Nova Scotia

Nova Scotians stand to benefit significantly from this preferred access to the EU market. The EU is already Nova Scotia’s second-largest trading partner and export destination. CETA will eliminate tariffs on almost all of Nova Scotia’s key exports and provide access to new market opportunities in the EU. Exporters in these sectors will also benefit from other CETA provisions that will improve conditions for exports—provisions, for example, that ease regulatory barriers, reinforce intellectual property rights and ensure more transparent rules for market access.

Overall, Nova Scotia has a lot to gain from this historic agreement. This document provides a summary of CETA’s key benefits for Nova Scotia.

Top provincial benefits

  • New markets for fish and seafood
  • Duty-free access for forestry and wood products
  • New markets for agriculture and agri-food products
  • More buyers for chemical and plastic products

Principal merchandise exports from Nova Scotia to the EU, by sector (annual average, 2011-2013)
(value in millions of Canadian dollars)

Principal merchandise exports from Nova Scotia to the EU, by sector (annual average, 2011-2013) (value in millions of Canadian dollars)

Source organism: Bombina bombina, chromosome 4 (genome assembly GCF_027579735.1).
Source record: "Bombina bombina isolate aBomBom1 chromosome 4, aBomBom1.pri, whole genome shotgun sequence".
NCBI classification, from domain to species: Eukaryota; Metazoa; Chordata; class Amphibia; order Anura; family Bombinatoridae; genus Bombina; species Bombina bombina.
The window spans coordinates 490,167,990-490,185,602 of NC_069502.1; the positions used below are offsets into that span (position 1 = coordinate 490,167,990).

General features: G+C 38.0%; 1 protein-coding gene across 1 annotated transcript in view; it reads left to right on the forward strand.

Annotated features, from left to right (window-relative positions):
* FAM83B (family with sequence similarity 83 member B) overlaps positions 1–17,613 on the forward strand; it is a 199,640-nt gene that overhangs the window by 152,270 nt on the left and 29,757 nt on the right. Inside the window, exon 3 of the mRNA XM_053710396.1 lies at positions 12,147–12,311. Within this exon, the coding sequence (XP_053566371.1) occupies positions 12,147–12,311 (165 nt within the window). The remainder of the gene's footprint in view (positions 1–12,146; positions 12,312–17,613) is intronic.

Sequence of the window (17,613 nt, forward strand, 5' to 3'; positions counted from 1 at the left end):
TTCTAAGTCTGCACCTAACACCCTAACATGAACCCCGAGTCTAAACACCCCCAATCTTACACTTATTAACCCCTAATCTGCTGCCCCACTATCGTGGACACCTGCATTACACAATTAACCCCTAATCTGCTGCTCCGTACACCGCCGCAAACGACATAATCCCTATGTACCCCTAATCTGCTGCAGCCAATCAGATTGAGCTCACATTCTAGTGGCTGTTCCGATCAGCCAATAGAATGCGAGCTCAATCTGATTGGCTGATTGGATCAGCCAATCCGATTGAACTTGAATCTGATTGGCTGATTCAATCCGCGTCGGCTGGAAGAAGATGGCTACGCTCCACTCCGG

Text equivalent:

Fishing and Fish Products: 147.5
Forest Products: 66.8
Advanced Manufacturing: 66.9
Other: 125.9
(Including: Agriculture and agri-food, Metal and mineral products, Information and communications technologies)

Merchandise exports from Nova Scotia to the EU (2009-2013)
(value in millions of Canadian dollars)

Merchandise exports from Nova Scotia to the EU (2009-2013) (value in millions of Canadian dollars)

Text equivalent:

2009: 415.6
2010: 487.9
2011: 470.6
2012: 377.4
2013: 373.2

Opening new markets in Europe for Nova Scotia’s world-class products

Under CETA, world-class Canadian products will enjoy preferential access to the EU. The benefits will be extensive, including for those who produce primary goods (like minerals and agricultural products) and those who turn them into value-added processed and manufactured products.